And then there’s the fact that Dean doesn’t reallly come through with any convincing details about anyone you’d recognize. The only people he actually goes so far as to name are people who’ve either died of AIDS (a guy from the ’90s-era R&B group Intro), or people who’ve been caught by police trying to buy some dick (Tevin Campbell). And then with the blind items, it seems like there might have purposely been two tiers of description. Anyone could read the part where he’s talking about (erm, I’m assuming) Sisqo and figure that’s who he was talking about. But the parts where he’s talking about rappers – presumably, people we wouldn’t expect to be taking it up the coat – are so devoid of detail as to be completely useless. Weak!

As if I needed to read a book to know Sisqo is gay.

So what you have left is the story of how this guy grew up, came to realize he was a fruit, made it big in the entertainment industry, and managed to keep his teh ghey proclivities on the DL. Which could have been an interesting book in its own right, but like I said, that aspect of it isn’t as developed as it could have been.

It’s especially bothersome towards the end, when he starts to toy with the idea of coming out of the closet, and he talks about how the intense degree of homophobia he’s experienced in his life is keeping him from doing so. Meanwhile, there isn’t so much as a single scene in this book where anyone called him a fag, or beat him up, or wouldn’t hire him, or anything like that. It seems like the closest thing he’s experienced to outright homophobia is from the black church; and yet, he keeps running back to it at various points in his life. I’m not saying nothing like that ever happened to the guy. But if it did, it’s not in this book.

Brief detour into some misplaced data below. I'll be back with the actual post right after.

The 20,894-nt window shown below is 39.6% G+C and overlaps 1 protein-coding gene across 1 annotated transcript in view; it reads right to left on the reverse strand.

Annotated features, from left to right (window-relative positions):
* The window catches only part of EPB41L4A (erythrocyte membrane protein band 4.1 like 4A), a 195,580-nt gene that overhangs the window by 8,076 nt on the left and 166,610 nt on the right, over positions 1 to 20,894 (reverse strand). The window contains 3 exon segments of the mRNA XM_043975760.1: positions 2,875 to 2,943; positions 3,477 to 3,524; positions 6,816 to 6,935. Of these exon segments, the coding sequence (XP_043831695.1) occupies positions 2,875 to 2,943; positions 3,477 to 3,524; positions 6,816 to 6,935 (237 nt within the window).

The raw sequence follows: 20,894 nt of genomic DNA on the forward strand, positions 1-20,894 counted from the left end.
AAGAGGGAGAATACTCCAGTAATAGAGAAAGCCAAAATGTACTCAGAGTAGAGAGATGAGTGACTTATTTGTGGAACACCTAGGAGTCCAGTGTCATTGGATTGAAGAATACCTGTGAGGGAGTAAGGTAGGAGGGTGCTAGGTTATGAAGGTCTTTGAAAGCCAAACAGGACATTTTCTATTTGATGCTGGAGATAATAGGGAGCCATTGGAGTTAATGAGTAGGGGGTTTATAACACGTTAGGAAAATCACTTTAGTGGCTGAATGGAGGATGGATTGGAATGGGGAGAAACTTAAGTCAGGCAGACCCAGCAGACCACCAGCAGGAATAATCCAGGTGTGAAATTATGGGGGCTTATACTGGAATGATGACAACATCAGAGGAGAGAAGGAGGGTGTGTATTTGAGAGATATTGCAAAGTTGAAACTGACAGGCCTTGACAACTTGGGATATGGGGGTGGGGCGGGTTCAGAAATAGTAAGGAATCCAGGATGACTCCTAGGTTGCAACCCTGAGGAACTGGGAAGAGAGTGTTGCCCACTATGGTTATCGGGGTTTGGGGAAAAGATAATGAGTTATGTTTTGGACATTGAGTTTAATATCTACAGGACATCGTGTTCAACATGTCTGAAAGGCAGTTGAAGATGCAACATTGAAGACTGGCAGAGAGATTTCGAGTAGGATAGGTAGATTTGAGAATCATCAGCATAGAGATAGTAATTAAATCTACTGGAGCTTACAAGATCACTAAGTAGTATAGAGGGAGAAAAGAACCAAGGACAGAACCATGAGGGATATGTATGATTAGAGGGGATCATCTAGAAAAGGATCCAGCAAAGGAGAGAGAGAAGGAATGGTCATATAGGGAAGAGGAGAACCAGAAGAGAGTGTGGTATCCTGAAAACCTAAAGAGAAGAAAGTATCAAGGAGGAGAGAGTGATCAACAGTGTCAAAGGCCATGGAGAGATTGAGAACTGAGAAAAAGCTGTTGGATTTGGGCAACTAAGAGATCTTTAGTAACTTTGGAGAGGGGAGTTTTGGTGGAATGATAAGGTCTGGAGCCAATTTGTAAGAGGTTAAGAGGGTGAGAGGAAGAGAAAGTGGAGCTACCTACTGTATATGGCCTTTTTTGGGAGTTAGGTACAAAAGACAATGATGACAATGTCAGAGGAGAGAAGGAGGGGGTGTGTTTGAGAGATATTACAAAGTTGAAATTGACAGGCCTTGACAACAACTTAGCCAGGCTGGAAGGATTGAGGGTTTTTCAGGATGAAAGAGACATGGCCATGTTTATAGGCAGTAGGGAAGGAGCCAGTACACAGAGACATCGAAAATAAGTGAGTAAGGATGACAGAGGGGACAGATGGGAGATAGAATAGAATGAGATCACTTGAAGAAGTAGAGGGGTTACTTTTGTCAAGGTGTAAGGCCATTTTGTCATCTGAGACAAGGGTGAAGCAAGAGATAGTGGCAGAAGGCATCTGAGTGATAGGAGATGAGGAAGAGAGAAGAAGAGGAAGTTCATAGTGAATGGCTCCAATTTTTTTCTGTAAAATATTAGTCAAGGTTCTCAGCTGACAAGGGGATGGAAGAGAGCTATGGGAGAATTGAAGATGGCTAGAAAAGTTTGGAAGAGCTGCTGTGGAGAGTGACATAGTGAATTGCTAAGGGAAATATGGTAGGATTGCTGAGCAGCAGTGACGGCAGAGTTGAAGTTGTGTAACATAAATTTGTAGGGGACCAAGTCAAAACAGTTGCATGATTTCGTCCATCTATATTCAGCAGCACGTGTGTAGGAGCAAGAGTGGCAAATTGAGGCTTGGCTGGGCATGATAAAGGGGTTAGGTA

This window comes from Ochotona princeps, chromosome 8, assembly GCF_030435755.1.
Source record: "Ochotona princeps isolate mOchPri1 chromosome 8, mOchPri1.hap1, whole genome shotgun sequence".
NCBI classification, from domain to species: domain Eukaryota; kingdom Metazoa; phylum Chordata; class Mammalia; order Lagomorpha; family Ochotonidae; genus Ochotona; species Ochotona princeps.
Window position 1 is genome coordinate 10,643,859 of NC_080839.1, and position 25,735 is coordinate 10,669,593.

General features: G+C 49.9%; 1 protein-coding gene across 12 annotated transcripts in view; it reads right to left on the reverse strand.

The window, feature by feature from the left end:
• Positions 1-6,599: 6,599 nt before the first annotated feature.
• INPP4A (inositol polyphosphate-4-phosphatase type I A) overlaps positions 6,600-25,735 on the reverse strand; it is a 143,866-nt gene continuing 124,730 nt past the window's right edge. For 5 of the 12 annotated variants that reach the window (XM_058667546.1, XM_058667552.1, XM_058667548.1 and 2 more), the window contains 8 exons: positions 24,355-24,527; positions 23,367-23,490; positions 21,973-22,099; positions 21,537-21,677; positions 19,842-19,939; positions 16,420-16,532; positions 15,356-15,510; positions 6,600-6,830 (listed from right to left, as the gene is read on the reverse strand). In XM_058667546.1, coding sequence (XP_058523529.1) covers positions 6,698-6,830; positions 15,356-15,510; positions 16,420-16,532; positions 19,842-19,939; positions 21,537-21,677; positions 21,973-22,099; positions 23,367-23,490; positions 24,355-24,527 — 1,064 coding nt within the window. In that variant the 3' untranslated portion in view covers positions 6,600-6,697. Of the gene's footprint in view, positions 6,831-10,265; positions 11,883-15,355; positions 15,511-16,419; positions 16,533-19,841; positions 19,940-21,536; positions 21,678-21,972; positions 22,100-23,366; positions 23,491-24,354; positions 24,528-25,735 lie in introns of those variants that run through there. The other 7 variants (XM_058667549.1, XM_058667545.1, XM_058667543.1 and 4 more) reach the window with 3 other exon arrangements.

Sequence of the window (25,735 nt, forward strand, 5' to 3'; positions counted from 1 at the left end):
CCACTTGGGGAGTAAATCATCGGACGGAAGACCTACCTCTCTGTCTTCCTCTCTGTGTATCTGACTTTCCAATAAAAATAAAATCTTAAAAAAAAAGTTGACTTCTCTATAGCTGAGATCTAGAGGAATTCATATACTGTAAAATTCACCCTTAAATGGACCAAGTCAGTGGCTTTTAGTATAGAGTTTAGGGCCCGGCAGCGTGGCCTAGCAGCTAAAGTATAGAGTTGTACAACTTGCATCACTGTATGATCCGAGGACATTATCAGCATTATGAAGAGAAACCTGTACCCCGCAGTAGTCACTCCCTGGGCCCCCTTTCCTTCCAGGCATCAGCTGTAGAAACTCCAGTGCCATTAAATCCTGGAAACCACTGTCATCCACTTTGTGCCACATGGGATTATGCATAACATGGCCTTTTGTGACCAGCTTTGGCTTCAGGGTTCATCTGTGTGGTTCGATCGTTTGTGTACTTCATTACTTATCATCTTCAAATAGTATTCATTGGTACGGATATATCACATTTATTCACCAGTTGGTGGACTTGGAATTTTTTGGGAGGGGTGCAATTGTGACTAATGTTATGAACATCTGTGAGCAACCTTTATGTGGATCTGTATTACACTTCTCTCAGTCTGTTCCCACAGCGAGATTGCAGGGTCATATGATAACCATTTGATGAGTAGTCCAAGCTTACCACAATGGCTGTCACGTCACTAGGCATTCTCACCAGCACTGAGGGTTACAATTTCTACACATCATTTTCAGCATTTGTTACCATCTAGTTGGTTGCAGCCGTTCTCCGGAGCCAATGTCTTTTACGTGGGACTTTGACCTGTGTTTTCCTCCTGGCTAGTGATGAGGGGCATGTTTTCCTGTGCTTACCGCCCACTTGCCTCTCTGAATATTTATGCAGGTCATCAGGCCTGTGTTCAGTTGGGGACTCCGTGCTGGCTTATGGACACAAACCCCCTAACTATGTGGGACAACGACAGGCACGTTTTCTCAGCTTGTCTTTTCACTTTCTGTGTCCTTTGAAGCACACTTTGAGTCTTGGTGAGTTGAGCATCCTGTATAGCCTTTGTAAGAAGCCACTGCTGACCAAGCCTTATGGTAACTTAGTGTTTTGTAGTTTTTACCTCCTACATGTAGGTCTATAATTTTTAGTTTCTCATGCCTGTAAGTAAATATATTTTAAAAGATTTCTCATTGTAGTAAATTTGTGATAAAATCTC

In general, you get the idea that this guy is just a hardened careerist. He didn’t want to present himself as an out teh ghey guy because he figured it might contrast with the image he put forth to help boost his career in hip-hop. But I’m at a loss for how that makes hip-hop culture definitely homophobic. Yeah, it’s a straight culture, and people would probably object to the idea of an obviously teh ghey rapper. But I’m sure teh ghey people would be pissed if they bought a teh ghey pr0n, and come to find out it was a guy having sex with a woman. (God forbid!) At any rate, I doubt anyone in hip-hop would have objected to the fact that MTV had a teh ghey black guy working in its promotions department. Just like no one gives a shit that MTV is run by gay white people. (Fact!)

What this guy Dean did is, he presented himself to the hip-hop community as a straight person, and he developed personal relationships with people in hip-hop predicated upon his being a straight person in order to further his career. So if anything, I’d say hip-hop was the victim in this case. I mean, it’s one thing if I don’t want to work in the same office with a teh ghey person (I’ve worked with a number of fruits over the years, in my soul-crushing career in the service industry), but I’m not trying to kick it with any teh ghey dudes after hours. Terrance Dean was kicking it with straight dudes after hours (not to mention fucking women), under the pretense that he was straight, and building up contacts to further his career in the process.

And yet, we’re supposed to sit here and listen to how evil hip-hop is. Nigga, please.